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Home / Hot Stuff / Huawei Pura 70 Ultra reaches Europe – but the firm won’t say what’s inside

Huawei Pura 70 Ultra reaches Europe – but the firm won’t say what’s inside

Huawei is staying mum on CPU details, despite having launched in China last month

Huawei Pura 70 Ultra

The ‘P’ in Huawei’s P series flagship smartphone line was always a bit nebulous; did it stand for Photography? Professional? Premium? Whatever it represented, it’s all redundant now; the firm phased out that naming convention in April with the launch of the Pura 70 series. A month later, the trio is officially heading to markets outside of Huawei’s native China, with some of the hottest camera hardware you’ll find on any phone.

The headline act is the Pura 70 Ultra, which takes its photography focus a step further than the already stellar Huawei P60 Pro by adding a retractable lens to its lead snapper. It pairs a huge 1in sensor to an adjustable f/1.6-4.0 aperture lens, and adds sensor shift optical image stabilisation. Putting more distance between the sensor and the lens using a retractable lens should give it an edge on 1in rivals in terms of sharpness and clarity. Aside from its disappearing act, the camera’s robust sensor is engineered to masterfully capture high-speed scenes, claiming the ability to crisply capture cars whizzing by at a blistering 185mph.

It’s joined by a 50MP telephoto with f/2.1 aperture and 3.5x optical zoom, with optical image stabilisation and macro focus for taking close-up shots from just 5cm away. There’s also a 40MP, f/2.2 ultrawide to complete the set. All three get Huawei’s XMAGE image processing, which put the outgoing P60 Pro up there with the best phones for photography – especially in low light.

The P70 Ultra stands out from its Pura series stablemates with a vegan leather rear panel, in green, brown and black colours. The whole thing is IP68 water resistant, with Huawei testing down to 2m instead of the IP rating test’s usual 1m. Expect a sizeable 5200mAh battery, 16GB of RAM and 512GB of storage.

The chipset, though? That’s something of a mystery. Huawei wouldn’t tell me what European handsets would be using during a briefing call, and the info still wasn’t available ahead of this morning’s announcement. China-market handsets use the firm’s home-grown Kirin 9010 CPUs. The assumption is the worldwide handset will have the same.

A quick scroll through the spec sheet on Huawei’s web page reveals a glaring hole where CPU details would normally be – although it does confirm this is a 4G-only handset. Given Huawei is asking a significant €1499 for a Pura 70 Ultra, those details feel like an absolutely baffling omission.

The rest of the range is comprised of the Pura 70 and Pura 70 Pro.

The former is a 6.6in handset with a flat OLED display; it has a 4900mAh battery and 66W fast charging. There’s a 50MP main camera at the rear, with f/1.4-4.0 mechanical aperture and OIS, plus a 12MP, periscope telephoto good for 5x zoom (also with OIS) and a 13MP, f/2.2 ultrawide. They’re all supported by a 10-channel multi-spectrum sensor. Expect to pay €999 for one with 12GB of RAM and 256GB of storage.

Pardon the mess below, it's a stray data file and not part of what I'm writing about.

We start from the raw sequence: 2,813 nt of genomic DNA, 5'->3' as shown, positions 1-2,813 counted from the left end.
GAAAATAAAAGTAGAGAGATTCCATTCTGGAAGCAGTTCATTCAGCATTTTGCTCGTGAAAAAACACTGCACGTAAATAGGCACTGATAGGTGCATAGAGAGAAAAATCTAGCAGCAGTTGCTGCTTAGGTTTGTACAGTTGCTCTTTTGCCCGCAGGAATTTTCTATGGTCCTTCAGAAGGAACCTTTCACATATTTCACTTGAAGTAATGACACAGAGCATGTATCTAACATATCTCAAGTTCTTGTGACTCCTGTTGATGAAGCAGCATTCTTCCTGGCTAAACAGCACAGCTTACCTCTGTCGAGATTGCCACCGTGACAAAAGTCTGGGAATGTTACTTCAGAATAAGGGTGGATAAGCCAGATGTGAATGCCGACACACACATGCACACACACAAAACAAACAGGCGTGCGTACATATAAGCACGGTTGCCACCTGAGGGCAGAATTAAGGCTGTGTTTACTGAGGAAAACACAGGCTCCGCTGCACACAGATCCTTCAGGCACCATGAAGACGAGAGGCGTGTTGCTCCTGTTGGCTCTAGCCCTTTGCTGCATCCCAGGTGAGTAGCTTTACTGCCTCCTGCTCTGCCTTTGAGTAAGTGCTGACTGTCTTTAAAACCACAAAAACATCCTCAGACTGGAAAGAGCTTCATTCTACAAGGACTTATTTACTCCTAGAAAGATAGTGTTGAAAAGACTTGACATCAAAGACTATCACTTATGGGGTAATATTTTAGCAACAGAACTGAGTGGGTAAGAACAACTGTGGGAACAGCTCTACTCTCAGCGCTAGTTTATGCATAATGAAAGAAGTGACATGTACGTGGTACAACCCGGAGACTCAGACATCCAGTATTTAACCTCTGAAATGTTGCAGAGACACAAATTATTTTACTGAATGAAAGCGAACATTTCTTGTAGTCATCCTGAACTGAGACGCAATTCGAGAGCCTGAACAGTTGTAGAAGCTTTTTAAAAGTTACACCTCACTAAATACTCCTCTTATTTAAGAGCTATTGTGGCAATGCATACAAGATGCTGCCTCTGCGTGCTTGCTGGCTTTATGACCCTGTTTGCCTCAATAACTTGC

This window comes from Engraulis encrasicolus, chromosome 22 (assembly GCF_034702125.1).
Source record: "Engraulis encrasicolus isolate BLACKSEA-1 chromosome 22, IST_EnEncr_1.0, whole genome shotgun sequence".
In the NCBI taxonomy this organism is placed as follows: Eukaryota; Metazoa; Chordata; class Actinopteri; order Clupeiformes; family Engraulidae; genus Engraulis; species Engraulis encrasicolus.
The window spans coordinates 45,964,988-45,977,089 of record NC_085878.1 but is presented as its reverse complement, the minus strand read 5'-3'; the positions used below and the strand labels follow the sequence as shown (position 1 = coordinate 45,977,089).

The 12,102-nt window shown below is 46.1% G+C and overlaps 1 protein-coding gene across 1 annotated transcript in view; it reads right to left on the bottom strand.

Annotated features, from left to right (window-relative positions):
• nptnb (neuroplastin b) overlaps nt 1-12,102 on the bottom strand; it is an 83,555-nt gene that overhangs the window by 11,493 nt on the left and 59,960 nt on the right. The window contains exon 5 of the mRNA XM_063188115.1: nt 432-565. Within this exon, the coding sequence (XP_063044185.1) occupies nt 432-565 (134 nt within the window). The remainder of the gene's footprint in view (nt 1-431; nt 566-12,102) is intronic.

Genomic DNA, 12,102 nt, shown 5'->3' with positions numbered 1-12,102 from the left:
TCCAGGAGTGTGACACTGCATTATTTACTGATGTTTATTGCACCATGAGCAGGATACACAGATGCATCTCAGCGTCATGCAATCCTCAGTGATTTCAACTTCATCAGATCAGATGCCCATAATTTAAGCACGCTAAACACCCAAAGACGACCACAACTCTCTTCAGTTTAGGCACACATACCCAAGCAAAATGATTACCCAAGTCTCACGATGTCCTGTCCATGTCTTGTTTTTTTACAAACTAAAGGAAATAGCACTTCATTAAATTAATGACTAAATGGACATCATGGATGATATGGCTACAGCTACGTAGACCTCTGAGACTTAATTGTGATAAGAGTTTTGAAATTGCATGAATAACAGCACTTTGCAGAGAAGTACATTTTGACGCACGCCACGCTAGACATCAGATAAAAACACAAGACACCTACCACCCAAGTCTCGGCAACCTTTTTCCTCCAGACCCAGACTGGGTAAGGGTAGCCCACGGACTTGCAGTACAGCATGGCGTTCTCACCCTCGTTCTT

The Pura 70 Pro steps up to a 6.8in screen with curved-edge glass on all four sides. Its OLED panel has a 2844×1260 resolution, 1-120Hz adaptive refresh rate, and HDR support. There’s a 5050mAh battery inside good for 100W wired charging. It has the same 50MP, f/1.4-4.0 mechanical aperture lead lens, but swaps to a 12.5MP ultrawide and a 48MP, f/2.1 telephoto with 3.5x optical zoom and OIS. The 10-channel multi-spectrum sensor returns, and a laser assists with autofocus. It’s set to retail for €1199, with 12GB of RAM and 512GB of storage. Huawei has ditched NM card expandable storage across the board.

All three phones will run Huawei’s MIUI 14.2 operating system, which is based on the Android Open Source Project. That means, as usual for Huawei devices, it won’t have access to the Google Play Store or Google services. They’ll be available to order directly from Huawei very soon.

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Connor is a writer for Stuff, working across the magazine and the Stuff.tv website. He has been writing for around seven years now, with writing across the web and in print too. Connor has experience on most major platforms, though does hold a place in his heart for macOS, iOS/iPadOS, electric vehicles, and smartphone tech. Just like everyone else around here, he’s a fan of gadgets of all sorts! Aside from writing, Connor is involved in the startup scene. This exciting involvement puts him at the front of new and exciting tech, always on the lookout for innovating products.

Areas of expertise

Mobile, macOS, EVs, smart home

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